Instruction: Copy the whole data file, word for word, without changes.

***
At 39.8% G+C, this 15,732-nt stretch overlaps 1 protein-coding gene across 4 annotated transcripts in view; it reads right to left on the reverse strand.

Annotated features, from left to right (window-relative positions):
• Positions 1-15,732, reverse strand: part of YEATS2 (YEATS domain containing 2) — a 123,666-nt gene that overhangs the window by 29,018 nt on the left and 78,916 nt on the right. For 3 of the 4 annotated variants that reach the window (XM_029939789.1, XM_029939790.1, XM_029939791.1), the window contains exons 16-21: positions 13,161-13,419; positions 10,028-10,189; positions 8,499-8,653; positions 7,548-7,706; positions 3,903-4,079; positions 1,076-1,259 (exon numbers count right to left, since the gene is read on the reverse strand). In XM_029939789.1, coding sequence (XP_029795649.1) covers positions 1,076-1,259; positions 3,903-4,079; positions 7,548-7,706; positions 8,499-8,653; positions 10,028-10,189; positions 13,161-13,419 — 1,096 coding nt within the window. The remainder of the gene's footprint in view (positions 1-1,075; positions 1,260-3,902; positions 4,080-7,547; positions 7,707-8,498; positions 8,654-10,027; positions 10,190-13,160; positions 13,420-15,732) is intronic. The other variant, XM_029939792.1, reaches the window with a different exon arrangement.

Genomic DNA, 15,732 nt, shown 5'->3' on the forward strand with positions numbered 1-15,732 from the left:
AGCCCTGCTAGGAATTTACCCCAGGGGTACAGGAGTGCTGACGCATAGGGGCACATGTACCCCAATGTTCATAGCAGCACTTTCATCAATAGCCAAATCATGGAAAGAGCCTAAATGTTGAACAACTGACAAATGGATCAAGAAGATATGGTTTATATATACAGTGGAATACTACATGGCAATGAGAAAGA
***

At 39.8% G+C, this 15,732-nt stretch overlaps 1 protein-coding gene across 4 annotated transcripts in view; it reads right to left on the reverse strand.

Annotated features, from left to right (window-relative positions):
• Positions 1-15,732, reverse strand: part of YEATS2 (YEATS domain containing 2) — a 123,666-nt gene that overhangs the window by 29,018 nt on the left and 78,916 nt on the right. For 3 of the 4 annotated variants that reach the window (XM_029939789.1, XM_029939790.1, XM_029939791.1), the window contains exons 16-21: positions 13,161-13,419; positions 10,028-10,189; positions 8,499-8,653; positions 7,548-7,706; positions 3,903-4,079; positions 1,076-1,259 (exon numbers count right to left, since the gene is read on the reverse strand). In XM_029939789.1, coding sequence (XP_029795649.1) covers positions 1,076-1,259; positions 3,903-4,079; positions 7,548-7,706; positions 8,499-8,653; positions 10,028-10,189; positions 13,161-13,419 — 1,096 coding nt within the window. The remainder of the gene's footprint in view (positions 1-1,075; positions 1,260-3,902; positions 4,080-7,547; positions 7,707-8,498; positions 8,654-10,027; positions 10,190-13,160; positions 13,420-15,732) is intronic. The other variant, XM_029939792.1, reaches the window with a different exon arrangement.

Genomic DNA, 15,732 nt, shown 5'->3' on the forward strand with positions numbered 1-15,732 from the left:
AGCCCTGCTAGGAATTTACCCCAGGGGTACAGGAGTGCTGACGCATAGGGGCACATGTACCCCAATGTTCATAGCAGCACTTTCATCAATAGCCAAATCATGGAAAGAGCCTAAATGTTGAACAACTGACAAATGGATCAAGAAGATATGGTTTATATATACAGTGGAATACTACATGGCAATGAGAAAGA